Former Pixar Manager Opens Filmmaking Camp, Inspires Girls To Career In Movies

Esther Pearl tries her best to make sure Camp Reel Stories, the week-long, film-making summer camp she runs in Oakland, is as much like the real world of movie-making as possible.

There are, however, a few noticeable exceptions.

Deadlines, for one.

When Esther was a department manager at Emeryville's Pixar Studios, she once spent six years working on a single movie (The Incredibles). She now gives her campers five days to make theirs.

Then there is the fact that throughout most of Esther's film career, she was surrounded mostly by men.

Camp Reel Girls is 100% female.

"It's a big problem when only 16% of the decision makers in the media who are women," Esther says, "you are not going to have a media that reflects society."

Esther Pearl created Camp Reel Stories as a way to get more women interested, and involved, in the film industry

The desire to change that imbalance is what inspired Esther last year to invite three-dozen girls, and an equal number of volunteers, to put on the first Camp Reel Stories.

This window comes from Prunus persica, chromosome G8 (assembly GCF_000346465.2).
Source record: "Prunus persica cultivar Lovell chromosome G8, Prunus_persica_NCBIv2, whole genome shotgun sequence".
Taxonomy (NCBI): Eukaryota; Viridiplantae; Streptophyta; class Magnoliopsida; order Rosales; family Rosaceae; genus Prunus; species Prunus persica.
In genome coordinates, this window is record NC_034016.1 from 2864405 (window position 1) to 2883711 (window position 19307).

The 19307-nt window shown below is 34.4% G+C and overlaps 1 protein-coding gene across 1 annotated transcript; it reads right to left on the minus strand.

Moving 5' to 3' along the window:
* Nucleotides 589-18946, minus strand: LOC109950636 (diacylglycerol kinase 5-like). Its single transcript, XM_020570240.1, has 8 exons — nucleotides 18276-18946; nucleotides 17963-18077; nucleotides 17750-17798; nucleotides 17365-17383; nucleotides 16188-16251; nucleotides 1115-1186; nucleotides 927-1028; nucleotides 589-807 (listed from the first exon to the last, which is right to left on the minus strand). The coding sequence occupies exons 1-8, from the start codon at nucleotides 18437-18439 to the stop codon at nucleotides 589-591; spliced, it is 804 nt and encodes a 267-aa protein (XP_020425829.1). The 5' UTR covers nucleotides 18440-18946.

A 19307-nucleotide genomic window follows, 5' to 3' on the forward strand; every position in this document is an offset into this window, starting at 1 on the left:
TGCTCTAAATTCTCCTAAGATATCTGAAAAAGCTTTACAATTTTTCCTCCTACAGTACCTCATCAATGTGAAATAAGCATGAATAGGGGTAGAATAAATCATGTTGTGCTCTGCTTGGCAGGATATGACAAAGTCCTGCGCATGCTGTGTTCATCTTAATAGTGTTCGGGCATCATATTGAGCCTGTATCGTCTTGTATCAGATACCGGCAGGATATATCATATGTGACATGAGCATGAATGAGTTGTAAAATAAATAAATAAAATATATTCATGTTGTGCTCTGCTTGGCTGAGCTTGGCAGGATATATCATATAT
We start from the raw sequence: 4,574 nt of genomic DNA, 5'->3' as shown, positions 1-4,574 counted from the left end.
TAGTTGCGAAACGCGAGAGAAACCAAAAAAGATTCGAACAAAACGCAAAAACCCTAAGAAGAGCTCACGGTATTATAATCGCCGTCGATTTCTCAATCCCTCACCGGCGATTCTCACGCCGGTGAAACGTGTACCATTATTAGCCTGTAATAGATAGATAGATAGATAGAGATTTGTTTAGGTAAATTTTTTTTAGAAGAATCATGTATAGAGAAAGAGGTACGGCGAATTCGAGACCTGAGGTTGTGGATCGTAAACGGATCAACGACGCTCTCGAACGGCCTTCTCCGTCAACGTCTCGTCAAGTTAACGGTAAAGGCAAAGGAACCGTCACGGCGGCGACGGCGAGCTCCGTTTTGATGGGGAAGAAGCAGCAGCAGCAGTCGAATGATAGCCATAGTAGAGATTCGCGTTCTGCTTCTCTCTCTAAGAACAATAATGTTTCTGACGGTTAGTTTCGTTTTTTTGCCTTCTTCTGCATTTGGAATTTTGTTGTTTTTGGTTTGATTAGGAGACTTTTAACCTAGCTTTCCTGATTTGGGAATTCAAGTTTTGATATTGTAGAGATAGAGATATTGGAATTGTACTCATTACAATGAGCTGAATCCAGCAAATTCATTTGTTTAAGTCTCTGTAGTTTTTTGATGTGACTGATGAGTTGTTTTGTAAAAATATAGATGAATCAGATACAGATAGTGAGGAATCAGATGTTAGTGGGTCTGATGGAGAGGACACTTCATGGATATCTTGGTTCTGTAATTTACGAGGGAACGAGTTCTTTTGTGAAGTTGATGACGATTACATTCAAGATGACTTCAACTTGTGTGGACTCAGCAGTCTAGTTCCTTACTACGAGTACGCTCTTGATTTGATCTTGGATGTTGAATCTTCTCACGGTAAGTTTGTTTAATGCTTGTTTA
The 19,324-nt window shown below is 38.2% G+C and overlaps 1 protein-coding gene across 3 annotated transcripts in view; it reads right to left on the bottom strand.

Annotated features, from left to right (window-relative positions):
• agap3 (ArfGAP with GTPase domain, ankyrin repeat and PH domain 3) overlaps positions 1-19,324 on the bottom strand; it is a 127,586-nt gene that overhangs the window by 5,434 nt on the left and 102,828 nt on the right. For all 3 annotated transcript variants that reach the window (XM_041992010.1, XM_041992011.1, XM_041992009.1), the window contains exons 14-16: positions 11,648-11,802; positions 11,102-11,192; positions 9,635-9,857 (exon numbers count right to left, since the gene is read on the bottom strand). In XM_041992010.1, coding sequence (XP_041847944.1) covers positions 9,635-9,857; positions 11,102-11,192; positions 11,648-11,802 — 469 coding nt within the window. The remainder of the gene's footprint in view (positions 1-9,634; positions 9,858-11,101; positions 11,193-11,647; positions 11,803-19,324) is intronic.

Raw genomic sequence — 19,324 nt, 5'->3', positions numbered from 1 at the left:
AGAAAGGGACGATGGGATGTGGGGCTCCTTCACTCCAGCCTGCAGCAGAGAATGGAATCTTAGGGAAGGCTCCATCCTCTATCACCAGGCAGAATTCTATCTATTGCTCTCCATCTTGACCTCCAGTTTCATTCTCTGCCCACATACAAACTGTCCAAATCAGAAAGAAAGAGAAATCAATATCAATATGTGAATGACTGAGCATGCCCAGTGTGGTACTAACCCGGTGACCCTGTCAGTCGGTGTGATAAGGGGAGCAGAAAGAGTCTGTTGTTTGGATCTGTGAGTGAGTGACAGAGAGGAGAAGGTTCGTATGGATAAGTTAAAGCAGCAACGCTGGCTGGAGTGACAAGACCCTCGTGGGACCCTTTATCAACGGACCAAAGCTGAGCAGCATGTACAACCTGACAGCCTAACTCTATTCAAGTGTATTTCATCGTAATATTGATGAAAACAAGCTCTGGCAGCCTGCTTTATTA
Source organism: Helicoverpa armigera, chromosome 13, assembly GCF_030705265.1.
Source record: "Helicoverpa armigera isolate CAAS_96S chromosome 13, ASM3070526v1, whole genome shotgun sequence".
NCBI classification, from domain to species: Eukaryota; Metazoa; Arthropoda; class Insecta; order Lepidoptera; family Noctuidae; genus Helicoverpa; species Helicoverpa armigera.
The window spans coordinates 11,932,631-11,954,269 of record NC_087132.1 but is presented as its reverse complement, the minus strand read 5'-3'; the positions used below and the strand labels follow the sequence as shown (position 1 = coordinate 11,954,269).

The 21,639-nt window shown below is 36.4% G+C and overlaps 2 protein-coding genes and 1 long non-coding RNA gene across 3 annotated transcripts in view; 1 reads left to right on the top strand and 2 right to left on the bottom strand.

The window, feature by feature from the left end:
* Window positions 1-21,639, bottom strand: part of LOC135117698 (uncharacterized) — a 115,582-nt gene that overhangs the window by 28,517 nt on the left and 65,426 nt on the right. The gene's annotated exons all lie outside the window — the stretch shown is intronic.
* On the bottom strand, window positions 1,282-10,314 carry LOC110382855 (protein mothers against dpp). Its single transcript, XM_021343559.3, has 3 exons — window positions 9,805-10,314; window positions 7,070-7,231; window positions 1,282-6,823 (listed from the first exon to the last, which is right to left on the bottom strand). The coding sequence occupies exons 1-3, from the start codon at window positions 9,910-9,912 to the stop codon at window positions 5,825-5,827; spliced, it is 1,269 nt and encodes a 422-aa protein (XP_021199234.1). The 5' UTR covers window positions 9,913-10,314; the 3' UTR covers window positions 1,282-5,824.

When the camp recently opened on a Monday, the girls broke into teams and were paired with a female mentor, one with experience working in the film industry.


Together they storyboard, shoot and edit an entire short film by Friday, then screen the finished product for the rest of the campers and mentors on Saturday.

"They have to answer some really tough questions about the decisions they made," Esther says.

The all-female campers are broken into groups and paired with a mentor with experience in the film industry. They storyboard, shoot, and edit a short film in just five days

That first year, Esther had no idea what to expect when it came to the finished films. "We were really surprised at the quality of the work considering none of the girls had any film or video experience," Esther says.

Esther was encouraged enough by the experience to not only bring Camp Reel Stories back for a second year, but expand to a second week.

Many of the girls who participated last year, like Norma Anaya, are back for another go. Norma, a high school senior from Oakland says she had never considered film as a possible career choice for her, but does now.

It's a field she also thinks she can change, "At first I really didn't think about how people were portrayed in the media," Norma says, "but we don't really look like that, women don't act like they are in the media. We're different"

At the end of the camp the teams screen their films for the other campers and mentors
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